Men speak in layers and in time they will reveal more of themselves to you if you give them the space and silence to uncover those layers. When you ask questions, wait, sit quietly and listen. Alissa found that it’s in that quiet that a man reveals the depth of who he is. He’ll give you the superficial, then a little deeper and then the juicy stuff. It takes practice but in the end it works.

When it’s your turn, keep it focused and figure out exactly what you want insight on. When a man is listening to a woman, he’s taking it all in. He’s going to wait until you’re finished before he gives you an answer.

4. Don’t turn yourself into a pretzel.

Alissa discovered that her relationships were failing because she was constantly contorting herself. She would find men who were the basic molds of what she wanted but then instead of remaining solid in the woman that she is, she would begin to meld into what she thought they wanted of her. Alissa wasn’t able change her ways until she realized that twisting herself into something she wasn’t would never allow someone get to know the real her.

After taking time to learn more about communication, Alissa is in a more confident, clearly open space. “I’m going to try to understand who the man sitting across from me is. If this man is a square, I am not going to try so hard to fit him into a triangle of what I want. I can take my triangle and move on, and that’s okay. It’s a whole new world for me now, it’s a whole new way of dating and relating with men. And it’s a lot more fun.”

Click here to tune in to Alissa’s weekly podcast for insight on understanding your man and more importantly, yourself.

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Confronting interracial relationship issues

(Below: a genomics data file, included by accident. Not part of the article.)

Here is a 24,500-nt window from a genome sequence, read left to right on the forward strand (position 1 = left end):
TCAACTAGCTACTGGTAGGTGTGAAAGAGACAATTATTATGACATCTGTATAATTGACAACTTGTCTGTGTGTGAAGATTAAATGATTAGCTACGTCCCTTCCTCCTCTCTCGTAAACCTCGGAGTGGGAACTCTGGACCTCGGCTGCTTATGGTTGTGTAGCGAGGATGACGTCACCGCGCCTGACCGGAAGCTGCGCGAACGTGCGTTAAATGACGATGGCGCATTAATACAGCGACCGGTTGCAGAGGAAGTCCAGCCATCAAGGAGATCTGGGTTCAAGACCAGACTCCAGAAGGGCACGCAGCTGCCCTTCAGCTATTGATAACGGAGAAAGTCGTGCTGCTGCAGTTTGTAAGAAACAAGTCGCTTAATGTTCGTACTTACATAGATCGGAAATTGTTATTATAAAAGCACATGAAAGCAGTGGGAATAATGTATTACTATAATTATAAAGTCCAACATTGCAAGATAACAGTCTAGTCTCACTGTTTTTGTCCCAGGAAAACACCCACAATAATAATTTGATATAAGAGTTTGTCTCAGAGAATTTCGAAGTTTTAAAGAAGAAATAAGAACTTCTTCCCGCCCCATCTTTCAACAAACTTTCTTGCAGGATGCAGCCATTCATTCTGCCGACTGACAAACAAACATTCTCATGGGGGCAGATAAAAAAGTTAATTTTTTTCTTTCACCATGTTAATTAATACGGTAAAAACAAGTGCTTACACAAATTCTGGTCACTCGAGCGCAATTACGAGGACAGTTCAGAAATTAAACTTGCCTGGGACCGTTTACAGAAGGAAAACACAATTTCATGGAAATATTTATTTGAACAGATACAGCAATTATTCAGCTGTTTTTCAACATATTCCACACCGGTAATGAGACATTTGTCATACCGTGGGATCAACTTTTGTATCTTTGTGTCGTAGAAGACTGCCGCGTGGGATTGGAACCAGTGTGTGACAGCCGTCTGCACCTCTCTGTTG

When Kristin met Will, she knew they were going to have something special.

“It was pretty much serious from the start.”

Even though their relationship was wonderful, Kristin was nervous about telling her parents about her new boyfriend.

“He was the first black guy I had ever dated–not because he was black, but because we liked each other and were attracted to each other,” she says.

She knew that her mom and step-dad would be caught off guard, but one of Kristin’s biggest concerns was telling her grandmother. “For two years she knew all about him, but didn’t know he was black.”

Her grandmother has always been supportive of everything she had done with her life had been really proud of all she had accomplished. Kristin was her only grandchild and she didn’t want to disappoint her grandma. Part of Kristin believed that she would be accepting of her relationship, but she knew that at 85, her grandma’s view of the world was quite a bit different than her own.

Kristen knows that she is really bad about not wanting to talk about controversial things or deal with confrontation. “I let issues grow until they are something that I can’t manage alone. In the end, the things that usually seem to be such a big deal turn out to be nothing. Sometimes the worrying is worse than the actual event.”

Through this experience, Kristin learned that despite generational gaps and differences in life outlooks, everyone understands what it means to be in love. She shouldn’t have agonized over telling Granny for two and a half years; instead she should have bitten the bullet and dealt with it.

Her one regret is that she could have been more open about things, as a family and as couple.

If you have problems with confrontation, Kristen offers these 4 things to keep in mind.

1. It’s okay to be afraid. Ask for help.
2. Consider other people’s life experiences.
3. Give it time.
4. Do it sooner rather than later.

Visit this forum for opinions, discussions and articles on the subject of interracial relationships, courtesy of WordPress.

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How to know if he’s marriage material

Dr. Wendy Walsh, a dating expert and psychologist, drew from personal dating disasters to create a relationship rule book called “The Boyfriend Test.”